Rock Talk

Tips for Taming Teen Drivers

Last updated on November 20, 2019 at 11:08 am

According to the CDC motor vehicle crashes are the leading cause of death for U.S. teens. Per mile driven, teen drivers ages 16 to 19 are three times more likely than drivers aged 20 and older to be in a fatal crash.

As a mom those statistics are terrifying. And hearing the stories behind the statistics is nearly unbearable. I have had the opportunity to work with the Mike Kellenyi, founder of PADD and father of Nikki Kellenyi, through many of the Plymouth Rock Distracted Driving efforts, and Nikki continues to remind me daily of the gravity of this issue.

I look at my 7 year old son, and wonder how I will ever be able to protect him… from himself and his friends. The CDC offers some great tips for parents; here are my takeaways:

  • Be involved. Practice driving as often as you can with your teen.  While I cringe when I recall my own practice time with my dad (not a quiet and peaceful ride!), the fact is that the more experience he or she has behind the wheel, the safer they’ll drive. Discuss the rules, as well as consequences for breaking them. Many parents are reinforcing the discussion by creating a parent-teen driving agreement.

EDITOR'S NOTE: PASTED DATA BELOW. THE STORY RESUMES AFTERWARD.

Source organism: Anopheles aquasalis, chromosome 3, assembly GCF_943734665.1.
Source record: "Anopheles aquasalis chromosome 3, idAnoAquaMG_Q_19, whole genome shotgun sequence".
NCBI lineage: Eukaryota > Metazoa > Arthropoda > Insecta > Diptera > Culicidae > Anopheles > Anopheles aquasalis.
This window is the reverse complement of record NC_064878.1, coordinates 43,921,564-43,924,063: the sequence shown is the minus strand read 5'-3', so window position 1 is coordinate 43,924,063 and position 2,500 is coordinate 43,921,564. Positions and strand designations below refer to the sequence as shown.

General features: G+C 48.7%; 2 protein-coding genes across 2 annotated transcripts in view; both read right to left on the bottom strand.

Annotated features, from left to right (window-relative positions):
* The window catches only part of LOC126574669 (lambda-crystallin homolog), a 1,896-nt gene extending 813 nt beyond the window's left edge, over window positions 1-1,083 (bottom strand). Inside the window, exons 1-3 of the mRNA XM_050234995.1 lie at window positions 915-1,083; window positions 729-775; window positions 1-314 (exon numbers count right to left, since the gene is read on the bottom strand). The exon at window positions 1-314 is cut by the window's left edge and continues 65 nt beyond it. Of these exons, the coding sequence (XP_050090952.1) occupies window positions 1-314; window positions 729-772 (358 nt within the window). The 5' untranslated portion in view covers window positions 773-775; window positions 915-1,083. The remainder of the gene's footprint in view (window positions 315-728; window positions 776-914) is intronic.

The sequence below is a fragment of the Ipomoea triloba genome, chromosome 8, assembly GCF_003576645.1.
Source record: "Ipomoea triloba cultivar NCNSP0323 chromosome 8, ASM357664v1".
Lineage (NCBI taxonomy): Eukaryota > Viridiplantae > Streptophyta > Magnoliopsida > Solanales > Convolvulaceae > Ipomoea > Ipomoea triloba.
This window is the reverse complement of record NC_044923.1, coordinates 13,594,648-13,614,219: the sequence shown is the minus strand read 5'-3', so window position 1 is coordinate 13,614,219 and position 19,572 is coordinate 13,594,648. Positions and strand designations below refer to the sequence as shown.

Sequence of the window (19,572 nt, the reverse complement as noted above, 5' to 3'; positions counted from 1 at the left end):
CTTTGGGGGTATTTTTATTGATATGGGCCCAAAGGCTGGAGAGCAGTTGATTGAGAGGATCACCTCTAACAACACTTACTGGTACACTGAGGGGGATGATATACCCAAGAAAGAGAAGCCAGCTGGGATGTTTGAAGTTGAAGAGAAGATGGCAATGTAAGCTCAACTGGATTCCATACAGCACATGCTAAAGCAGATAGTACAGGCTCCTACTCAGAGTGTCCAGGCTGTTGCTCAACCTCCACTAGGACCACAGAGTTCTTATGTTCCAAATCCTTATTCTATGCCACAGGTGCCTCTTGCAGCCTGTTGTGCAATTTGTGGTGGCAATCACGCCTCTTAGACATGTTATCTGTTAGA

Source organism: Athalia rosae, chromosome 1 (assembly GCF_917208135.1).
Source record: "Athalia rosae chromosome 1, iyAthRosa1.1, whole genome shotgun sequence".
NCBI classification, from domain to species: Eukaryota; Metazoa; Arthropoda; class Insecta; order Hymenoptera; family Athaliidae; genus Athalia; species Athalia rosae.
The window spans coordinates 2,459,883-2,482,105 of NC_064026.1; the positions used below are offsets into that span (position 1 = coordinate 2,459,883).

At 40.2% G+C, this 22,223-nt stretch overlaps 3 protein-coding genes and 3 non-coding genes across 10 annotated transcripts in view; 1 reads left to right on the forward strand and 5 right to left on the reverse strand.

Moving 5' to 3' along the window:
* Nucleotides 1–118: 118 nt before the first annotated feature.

• Practice what you preach. Make sure your actions demonstrate the type of behavior that is acceptable behind the wheel. Wear your seatbelt and for goodness sakes, don’t text or use the phone without hands free technology. In our recent distracted driving study, Plymouth Rock in NJ revealed that many young drivers are mimicking the behavior of their parents. In fact, one in four young drivers polled have witnessed a parent texting while driving and 57 percent have witnessed a parent using a phone without hands-free technology.
  • Consider placing restrictions on your new driver. There are certainly factors that can increase the likelihood of a crash, so think carefully about whether your teen is ready to at night and when there are other teens in the car.

Are you the parent of a teen or young child? What steps are you taking to “tame the teen driver”? Were there any actions your parent took that impacted your decisions on the road? The team at Plymouth Rock would very much appreciate any advice we can get!

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  1. Pingback: Teen Driving Safety Tips For Parents - Plymouth Rock Blog

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